Other stories from THI’s Public Fellowship program further exemplify how humanities PhD students bring their scholarly background to projects with partner organizations. Katie O’Hare, a PhD Candidate in Literature, who has served as a THI Public Fellow and C.L. Barber Fellow with Santa Cruz Shakespeare drew on her literary expertise and her pedagogical experiences to contribute to the Shakespeare and Social Justice program.

Working with Rebecca Haley Clark, Santa Cruz Shakespeare’s Education Programs Manager, O’Hare developed a curriculum for high school students reading Shakespeare’s plays through the lens of social justice issues. O’Hare’s scholarly expertise has been immensely beneficial for Santa Cruz Shakespeare, as Clark explains: “Having a Public Fellow from The Humanities Institute is an invaluable part of our education department here at Santa Cruz Shakespeare because we have someone whose studies are focused specifically in the field that we are trying to introduce more students to. I consider Katie to be my expert in the field.”

Meanwhile, O’Hare emphasizes how meaningful her work with Santa Cruz Shakespeare has been and how the collaboration has allowed her to have a more significant impact in the world. “This is what it should be about,” she says. “It really matters to be doing these kinds of Public Fellowships because programs like this are partnerships, rather than just being tucked away in a university, doing your studies isolated in your room or in the library alone.”


Literature PhD Candidate Katie O’Hare (right) with Rebecca Haley Clark, Santa Cruz Shakespeare’s Education Programs Manager.

Since its inception in 2016, THI’s Public Fellows Program has connected more than 60 graduate students with 45 organizations in Santa Cruz and around the world, including The Center for the Study of the Holocaust and Religious Minorities in Oslo, Norway, the Tucson Chinese Cultural Center, the Japanese American Museum in San Jose, and the Santa Cruz Museum of Art and History.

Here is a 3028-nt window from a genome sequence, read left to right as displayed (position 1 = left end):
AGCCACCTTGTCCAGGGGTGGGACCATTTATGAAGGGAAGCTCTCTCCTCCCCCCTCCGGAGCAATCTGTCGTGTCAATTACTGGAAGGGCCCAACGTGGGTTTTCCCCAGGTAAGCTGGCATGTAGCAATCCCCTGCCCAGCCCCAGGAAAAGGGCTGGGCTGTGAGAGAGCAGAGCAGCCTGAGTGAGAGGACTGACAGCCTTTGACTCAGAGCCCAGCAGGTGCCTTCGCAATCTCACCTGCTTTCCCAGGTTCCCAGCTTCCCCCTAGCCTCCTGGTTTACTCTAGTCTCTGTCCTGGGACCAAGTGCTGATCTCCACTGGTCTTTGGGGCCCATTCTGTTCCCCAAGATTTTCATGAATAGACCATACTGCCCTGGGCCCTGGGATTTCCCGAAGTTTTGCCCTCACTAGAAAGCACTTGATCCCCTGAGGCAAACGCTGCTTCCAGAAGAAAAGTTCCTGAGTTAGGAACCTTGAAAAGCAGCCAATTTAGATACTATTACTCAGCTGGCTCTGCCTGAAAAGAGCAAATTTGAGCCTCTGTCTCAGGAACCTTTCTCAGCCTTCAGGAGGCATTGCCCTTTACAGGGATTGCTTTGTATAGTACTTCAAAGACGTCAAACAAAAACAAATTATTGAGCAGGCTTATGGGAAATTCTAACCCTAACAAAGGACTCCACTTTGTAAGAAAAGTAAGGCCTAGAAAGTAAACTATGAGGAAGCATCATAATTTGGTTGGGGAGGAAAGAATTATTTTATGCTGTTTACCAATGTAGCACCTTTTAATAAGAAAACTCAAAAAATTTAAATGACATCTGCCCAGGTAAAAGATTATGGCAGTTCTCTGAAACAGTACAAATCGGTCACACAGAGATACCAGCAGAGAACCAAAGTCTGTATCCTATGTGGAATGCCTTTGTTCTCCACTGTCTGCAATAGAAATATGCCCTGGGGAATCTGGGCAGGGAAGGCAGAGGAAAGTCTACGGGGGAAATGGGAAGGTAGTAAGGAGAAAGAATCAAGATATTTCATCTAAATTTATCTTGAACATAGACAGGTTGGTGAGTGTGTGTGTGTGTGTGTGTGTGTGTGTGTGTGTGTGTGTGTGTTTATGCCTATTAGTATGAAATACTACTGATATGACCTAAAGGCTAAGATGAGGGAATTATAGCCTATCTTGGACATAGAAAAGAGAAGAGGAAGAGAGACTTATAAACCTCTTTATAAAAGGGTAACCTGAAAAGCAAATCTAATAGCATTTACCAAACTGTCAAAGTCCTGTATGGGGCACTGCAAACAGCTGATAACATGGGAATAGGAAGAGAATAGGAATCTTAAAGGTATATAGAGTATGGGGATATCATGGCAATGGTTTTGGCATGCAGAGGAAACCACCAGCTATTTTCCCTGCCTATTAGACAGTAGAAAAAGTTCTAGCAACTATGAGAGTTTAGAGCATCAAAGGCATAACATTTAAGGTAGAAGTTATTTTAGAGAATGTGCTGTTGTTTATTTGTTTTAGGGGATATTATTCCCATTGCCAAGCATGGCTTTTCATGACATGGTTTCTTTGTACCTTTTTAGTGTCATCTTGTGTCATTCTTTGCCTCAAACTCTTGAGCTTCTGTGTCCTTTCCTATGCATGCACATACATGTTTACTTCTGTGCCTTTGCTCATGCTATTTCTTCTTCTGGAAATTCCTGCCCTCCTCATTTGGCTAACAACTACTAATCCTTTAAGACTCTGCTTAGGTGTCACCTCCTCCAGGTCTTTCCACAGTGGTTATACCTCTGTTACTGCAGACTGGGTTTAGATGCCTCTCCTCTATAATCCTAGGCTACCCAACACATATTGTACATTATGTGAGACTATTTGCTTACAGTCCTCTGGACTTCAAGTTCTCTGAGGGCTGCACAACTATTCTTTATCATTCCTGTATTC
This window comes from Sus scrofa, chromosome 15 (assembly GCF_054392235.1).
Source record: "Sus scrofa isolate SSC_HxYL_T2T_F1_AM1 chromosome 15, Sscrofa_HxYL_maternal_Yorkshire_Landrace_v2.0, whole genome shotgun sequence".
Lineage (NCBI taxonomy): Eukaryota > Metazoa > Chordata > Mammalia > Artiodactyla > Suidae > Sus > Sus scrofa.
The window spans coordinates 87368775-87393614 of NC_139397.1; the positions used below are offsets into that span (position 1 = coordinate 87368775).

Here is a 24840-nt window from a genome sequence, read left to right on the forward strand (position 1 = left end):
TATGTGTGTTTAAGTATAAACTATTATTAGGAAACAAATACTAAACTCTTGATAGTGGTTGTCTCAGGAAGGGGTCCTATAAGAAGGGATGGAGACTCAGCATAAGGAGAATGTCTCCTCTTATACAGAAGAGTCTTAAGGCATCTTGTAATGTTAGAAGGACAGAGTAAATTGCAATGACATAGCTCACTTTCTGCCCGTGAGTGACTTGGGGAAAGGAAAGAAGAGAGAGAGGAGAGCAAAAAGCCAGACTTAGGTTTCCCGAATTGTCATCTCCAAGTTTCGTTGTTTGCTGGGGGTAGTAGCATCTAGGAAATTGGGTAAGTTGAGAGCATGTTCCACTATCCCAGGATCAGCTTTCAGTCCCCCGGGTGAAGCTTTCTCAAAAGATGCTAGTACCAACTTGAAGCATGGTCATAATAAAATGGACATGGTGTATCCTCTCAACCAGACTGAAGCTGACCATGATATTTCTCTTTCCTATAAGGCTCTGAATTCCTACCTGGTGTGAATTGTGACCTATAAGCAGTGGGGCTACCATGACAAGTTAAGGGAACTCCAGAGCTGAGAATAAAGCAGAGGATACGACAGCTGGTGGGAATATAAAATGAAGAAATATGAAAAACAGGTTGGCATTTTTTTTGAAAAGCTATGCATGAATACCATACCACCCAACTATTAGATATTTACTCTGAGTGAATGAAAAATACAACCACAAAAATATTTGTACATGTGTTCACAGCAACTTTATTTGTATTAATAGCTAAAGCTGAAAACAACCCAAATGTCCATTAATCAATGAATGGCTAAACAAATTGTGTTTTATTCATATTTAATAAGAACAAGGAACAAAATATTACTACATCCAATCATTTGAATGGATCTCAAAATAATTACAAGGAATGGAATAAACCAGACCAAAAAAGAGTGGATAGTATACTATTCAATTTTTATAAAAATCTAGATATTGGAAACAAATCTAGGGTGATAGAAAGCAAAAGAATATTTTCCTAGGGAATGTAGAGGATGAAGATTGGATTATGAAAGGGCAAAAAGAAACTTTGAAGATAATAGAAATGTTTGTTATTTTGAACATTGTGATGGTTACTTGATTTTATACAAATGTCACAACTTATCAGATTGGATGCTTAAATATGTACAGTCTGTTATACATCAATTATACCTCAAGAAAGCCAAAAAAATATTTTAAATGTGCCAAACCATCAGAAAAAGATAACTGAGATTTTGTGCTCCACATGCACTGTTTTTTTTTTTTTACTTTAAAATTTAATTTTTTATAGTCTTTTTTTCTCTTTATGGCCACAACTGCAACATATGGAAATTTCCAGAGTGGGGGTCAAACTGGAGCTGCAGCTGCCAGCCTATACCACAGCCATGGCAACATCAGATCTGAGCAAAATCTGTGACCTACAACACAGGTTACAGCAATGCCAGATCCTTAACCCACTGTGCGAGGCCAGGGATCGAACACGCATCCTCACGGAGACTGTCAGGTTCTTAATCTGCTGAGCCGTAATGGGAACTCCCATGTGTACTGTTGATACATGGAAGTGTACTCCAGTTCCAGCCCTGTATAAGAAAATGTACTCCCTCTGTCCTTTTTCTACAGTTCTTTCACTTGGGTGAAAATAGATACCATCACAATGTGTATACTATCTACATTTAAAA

In 2019, THI expanded the program to incorporate a vibrant undergraduate component that also provides humanities majors and minors with paid opportunities to partner with organizations outside of the university. In several cases, THI Graduate Public Fellows have served as mentors for THI Undergraduate Public Fellows creating a multi-layered mentorship structure with manifold benefits.

As part of the program, THI Research Programs and Communications Manager, Saskia Nauenberg Dunkell, meets with students to discuss connections between their academic scholarship and positions and reflect on the skills and training they are gaining through their Public Fellowship experiences. Dunkell describes, “these partnerships are often transformative for students and in some cases directly lead to job offers. It’s opening up a whole new world of possibilities.” 

THI Managing Director, Irena Polić, who co-founded the program, shares how this initiative is part of the institute’s larger mission. “Our three pillars of work are research, student success, and public engagement and the Public Fellows program exemplifies how important it is for these pillars to work together. We have been actively engaged in local and national conversations around graduate education in the humanities for a decade now and are extremely proud of the pioneering work we’ve done in this area.”  

THI's Public Fellowship Program is part of a call to ensure that humanities scholars are brought into organizations and companies in a range of sectors – from nonprofits to government to technology – in a world that needs their insights more than ever.

As Osorio describes, the key is to remember how important it is to keep building those bridges outside the academy. As he explains, “if the humanities stays in the university, then it’s not achieving its full potential.” This is why the THI Public Fellows Program is so important. Because it “brings the humanities to the people that need it, to the publics we want to see represented within it. It’s about working not only solitarily, but in the streets, in the libraries, in the bookshops, and with the people who have the most to gain from it.”

See the 8 minute video here and learn more about THI’s Public Fellows program here

​​THI Public Fellowships have been made possible by generous support from the Mellon Foundation, the UCSC Division of Graduate Studies, Office of the Campus Provost, and the Division of Humanities.